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The Power of Prediction in Legal Education

Are law students retaining what we teach? As educators, we should care that our students are taking their learning with them beyond our classes. To do so, we need to look to the science to discover ways that we can help our students to retain what they're learning. One evidence-based strategy for increasing retention is to use predictive activities in our classrooms. Predictive activities ask learners to give answers to questions or to anticipate outcomes about which they do not yet have sufficient information. They prepare our students' minds for learning by driving them to seek connections that help them to make accurate predictions. In doing so, students open up their minds to make connections between the new learning they're doing and the preexisting knowledge schema that exist in their long-term memories. By trying to answer questions without sufficient information to do so, it helps prepare the long-term memory to fit the new information into the preexisting knowledge
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Cognitive Disruptors in Legal Education

The pandemic has had a significant impact on all of our lives (biggest understatement ever).  However, with the return to in-person learning at many institutions, there has been this feeling that we should have returned to our "normal" teaching strategies in an effort to get back to the way things were. But of course, we know that things are not the same.  People traumatized by the pandemic--loved ones being gravely ill and dying, extreme isolation, financial stressors due to industries being impacted, and more--are experiencing lingering effects of the past two years.  Burnout has become the buzz word, as entire circles of friends and colleagues report feeling emotionally, physically, and mentally exhausted. This means that our classrooms should not go back to normal.  We must consider what might be impacting our students' ability to attend to and retain new information presented in our classrooms.  I've written before about cognitive (over)load and the limits of wo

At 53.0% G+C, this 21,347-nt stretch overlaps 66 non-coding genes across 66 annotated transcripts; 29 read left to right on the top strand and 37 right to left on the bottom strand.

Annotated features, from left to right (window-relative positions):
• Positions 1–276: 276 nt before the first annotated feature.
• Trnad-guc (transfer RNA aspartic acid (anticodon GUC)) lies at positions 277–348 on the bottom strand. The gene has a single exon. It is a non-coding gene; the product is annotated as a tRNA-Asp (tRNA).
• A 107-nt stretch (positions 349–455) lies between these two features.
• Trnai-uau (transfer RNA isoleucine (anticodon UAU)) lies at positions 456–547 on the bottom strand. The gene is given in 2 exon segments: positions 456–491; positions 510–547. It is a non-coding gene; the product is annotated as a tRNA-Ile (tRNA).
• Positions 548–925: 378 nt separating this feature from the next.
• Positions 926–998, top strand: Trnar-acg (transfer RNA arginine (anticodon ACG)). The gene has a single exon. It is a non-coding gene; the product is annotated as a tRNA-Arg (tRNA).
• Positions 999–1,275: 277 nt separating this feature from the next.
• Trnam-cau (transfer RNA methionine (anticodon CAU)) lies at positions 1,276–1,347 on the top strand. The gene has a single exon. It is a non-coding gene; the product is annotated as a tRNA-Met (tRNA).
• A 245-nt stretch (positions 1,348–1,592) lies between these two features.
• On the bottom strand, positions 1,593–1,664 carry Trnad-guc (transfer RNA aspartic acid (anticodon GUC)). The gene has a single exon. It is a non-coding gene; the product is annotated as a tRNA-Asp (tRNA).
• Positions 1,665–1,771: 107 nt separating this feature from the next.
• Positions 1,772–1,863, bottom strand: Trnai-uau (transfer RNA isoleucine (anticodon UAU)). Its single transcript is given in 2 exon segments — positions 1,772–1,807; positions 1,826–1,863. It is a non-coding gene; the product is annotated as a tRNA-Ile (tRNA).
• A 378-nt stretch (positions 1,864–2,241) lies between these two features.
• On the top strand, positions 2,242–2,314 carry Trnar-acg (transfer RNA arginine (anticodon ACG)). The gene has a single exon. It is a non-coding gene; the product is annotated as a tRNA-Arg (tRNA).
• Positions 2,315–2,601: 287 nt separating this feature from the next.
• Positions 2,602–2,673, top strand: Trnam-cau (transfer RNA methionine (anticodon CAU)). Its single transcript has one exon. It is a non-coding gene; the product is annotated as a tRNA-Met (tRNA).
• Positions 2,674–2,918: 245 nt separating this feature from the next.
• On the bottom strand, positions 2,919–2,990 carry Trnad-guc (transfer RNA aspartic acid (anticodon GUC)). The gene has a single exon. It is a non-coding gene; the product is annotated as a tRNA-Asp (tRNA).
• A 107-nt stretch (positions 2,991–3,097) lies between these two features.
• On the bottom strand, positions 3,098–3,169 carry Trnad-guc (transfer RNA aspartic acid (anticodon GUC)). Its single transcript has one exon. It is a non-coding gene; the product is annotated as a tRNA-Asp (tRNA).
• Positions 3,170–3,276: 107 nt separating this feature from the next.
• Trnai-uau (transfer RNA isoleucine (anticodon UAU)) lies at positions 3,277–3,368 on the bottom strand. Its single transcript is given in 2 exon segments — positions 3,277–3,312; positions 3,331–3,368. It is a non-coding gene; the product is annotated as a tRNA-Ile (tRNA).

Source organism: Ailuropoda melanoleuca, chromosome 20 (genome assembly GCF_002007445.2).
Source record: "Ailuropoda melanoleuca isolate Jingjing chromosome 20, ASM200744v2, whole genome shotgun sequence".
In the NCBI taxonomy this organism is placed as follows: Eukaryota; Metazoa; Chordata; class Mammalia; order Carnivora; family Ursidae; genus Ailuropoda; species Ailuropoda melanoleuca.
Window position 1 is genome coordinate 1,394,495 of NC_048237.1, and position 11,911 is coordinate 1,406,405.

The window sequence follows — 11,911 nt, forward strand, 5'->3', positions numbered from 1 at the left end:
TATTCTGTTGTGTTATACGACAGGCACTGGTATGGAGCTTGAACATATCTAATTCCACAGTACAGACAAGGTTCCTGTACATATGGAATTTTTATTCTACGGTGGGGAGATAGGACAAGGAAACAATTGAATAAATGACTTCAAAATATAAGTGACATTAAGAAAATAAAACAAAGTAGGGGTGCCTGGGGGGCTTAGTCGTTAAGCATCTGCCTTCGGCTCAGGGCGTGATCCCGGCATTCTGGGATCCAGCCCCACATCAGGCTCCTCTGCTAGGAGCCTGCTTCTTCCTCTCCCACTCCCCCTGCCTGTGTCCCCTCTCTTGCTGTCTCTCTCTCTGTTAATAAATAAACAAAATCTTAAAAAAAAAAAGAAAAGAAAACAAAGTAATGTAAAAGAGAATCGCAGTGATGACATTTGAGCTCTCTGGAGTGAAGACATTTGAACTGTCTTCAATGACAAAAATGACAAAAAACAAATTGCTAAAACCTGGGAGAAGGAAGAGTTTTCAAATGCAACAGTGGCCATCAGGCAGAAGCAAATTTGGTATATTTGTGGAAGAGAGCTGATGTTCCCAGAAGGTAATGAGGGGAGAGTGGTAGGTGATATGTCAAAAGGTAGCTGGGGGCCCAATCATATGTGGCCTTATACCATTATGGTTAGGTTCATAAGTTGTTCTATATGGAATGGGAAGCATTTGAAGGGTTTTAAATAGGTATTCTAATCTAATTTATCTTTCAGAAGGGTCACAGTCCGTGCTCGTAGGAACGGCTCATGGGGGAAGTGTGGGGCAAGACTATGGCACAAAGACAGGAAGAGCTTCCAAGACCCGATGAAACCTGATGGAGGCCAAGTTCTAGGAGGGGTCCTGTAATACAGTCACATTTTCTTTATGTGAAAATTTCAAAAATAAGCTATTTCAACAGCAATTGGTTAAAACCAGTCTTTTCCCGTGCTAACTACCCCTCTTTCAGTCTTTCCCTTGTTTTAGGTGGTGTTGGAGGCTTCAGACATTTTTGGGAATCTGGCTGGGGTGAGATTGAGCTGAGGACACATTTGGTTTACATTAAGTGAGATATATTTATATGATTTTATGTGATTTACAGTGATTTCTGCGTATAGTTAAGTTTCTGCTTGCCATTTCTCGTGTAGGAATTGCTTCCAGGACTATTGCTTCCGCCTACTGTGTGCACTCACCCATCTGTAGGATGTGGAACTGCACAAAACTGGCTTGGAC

Helping with Student Focus & Motivation in the Remote Classroom, Part 4: Building An Online Teaching Presence

I've written before about how important it is to show students you care about their learning and about them as humans , in part summarizing Kent Syverud's excellent piece , "Taking Students Seriously: A Guide for New Law Teachers. It is harder to show students that you care about them in a remote environment than when you see them in a physical classroom every day, where you can smile at them, easily ask them how they're doing as they enter the room or when you run into them in the classroom, or notice through their body language if they are having a hard time and reach out. But we know that showing we care matters; our students try harder and engage more when they feel like their learning matters to their instructor.  It takes more intention to show you care about students in the online classroom, but it's imperative that we find ways to show we do. So what are some ways that we can show students we care in the remote learning environment? The first is to

Helping With Student Focus & Motivation in the Remote Classroom, Part 3: Limiting New Technologies to Reduce Extrinsic Cognitive Load

A librarian colleague used to say to me, "Technology is great until it's not." This couldn't be more true in the classroom.  As many of us prepare for a fall entirely or partially online, there's a rush to familiarize ourselves with lots of new educational technology to teach our classes. There's this sense that if you're not using the best and newest ed tech in your class, you're doing something wrong. Fortunately, the science doesn't back this up.  Using too many different types of technology can be a contributing factor to cognitive overload in students . Cognitive load is a term cognitive psychologists use to describe the mental challenge that the limitations of working memory puts on a student's learning.[1] Basically, working memory is extremely limited in both time and duration. Humans can only hold on to between four and nine "chunks" of information at any given time,[2] and can only hold on to new information in their worki

Helping with Student Focus & Motivation in the Remote Classroom, Part 2: Prioritizing Transparency

One factor leading to decreased focus and motivation in online classes is the uncertainty many students feel in the virtual environment.  This uncertainty can arise from students never having taken an online class before, from having distractions at home that they don't have in their in-person classes, or from using technology with which they're not familiar.  This uncertainty can lead to students disengaging with the class, as they feel disconnected from the content, their instructor, and their classmates. To support students undergoing this uncertainty and help them stay engaged, provide as much clarity as possible.  Being clear about expectations will help students gain some balance in an uncomfortable situation.  There are a number of ways we can help students minimize their discomfort--from making sure online class modules are standardized in their format within the learning management system to designing a syllabus with well-structured, clear course requirements.  One m